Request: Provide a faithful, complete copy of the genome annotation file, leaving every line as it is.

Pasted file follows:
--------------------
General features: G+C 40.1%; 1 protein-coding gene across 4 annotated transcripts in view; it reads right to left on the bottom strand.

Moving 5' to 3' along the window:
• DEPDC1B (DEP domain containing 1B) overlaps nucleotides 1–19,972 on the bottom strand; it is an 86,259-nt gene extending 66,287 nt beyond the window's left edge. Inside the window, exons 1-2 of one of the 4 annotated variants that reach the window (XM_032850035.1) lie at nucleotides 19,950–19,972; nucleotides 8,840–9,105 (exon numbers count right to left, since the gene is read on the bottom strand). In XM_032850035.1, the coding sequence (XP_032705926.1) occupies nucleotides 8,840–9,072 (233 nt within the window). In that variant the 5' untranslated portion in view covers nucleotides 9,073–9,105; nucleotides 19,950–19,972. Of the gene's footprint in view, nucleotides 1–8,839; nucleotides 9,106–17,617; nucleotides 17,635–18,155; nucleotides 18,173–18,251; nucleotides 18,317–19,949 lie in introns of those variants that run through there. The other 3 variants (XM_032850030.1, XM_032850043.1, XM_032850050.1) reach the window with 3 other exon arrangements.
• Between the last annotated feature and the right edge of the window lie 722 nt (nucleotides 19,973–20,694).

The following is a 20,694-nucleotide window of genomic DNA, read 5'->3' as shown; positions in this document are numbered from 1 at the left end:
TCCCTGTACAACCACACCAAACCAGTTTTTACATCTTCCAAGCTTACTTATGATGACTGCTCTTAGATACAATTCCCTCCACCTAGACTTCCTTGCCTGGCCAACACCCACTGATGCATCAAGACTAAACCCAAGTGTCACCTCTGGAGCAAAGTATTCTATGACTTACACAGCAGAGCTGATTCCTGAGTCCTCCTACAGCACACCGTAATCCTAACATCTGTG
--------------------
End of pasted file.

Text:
General features: G+C 40.1%; 1 protein-coding gene across 4 annotated transcripts in view; it reads right to left on the bottom strand.

Moving 5' to 3' along the window:
• DEPDC1B (DEP domain containing 1B) overlaps nucleotides 1–19,972 on the bottom strand; it is an 86,259-nt gene extending 66,287 nt beyond the window's left edge. Inside the window, exons 1-2 of one of the 4 annotated variants that reach the window (XM_032850035.1) lie at nucleotides 19,950–19,972; nucleotides 8,840–9,105 (exon numbers count right to left, since the gene is read on the bottom strand). In XM_032850035.1, the coding sequence (XP_032705926.1) occupies nucleotides 8,840–9,072 (233 nt within the window). In that variant the 5' untranslated portion in view covers nucleotides 9,073–9,105; nucleotides 19,950–19,972. Of the gene's footprint in view, nucleotides 1–8,839; nucleotides 9,106–17,617; nucleotides 17,635–18,155; nucleotides 18,173–18,251; nucleotides 18,317–19,949 lie in introns of those variants that run through there. The other 3 variants (XM_032850030.1, XM_032850043.1, XM_032850050.1) reach the window with 3 other exon arrangements.
• Between the last annotated feature and the right edge of the window lie 722 nt (nucleotides 19,973–20,694).

The following is a 20,694-nucleotide window of genomic DNA, read 5'->3' as shown; positions in this document are numbered from 1 at the left end:
TCCCTGTACAACCACACCAAACCAGTTTTTACATCTTCCAAGCTTACTTATGATGACTGCTCTTAGATACAATTCCCTCCACCTAGACTTCCTTGCCTGGCCAACACCCACTGATGCATCAAGACTAAACCCAAGTGTCACCTCTGGAGCAAAGTATTCTATGACTTACACAGCAGAGCTGATTCCTGAGTCCTCCTACAGCACACCGTAATCCTAACATCTGTG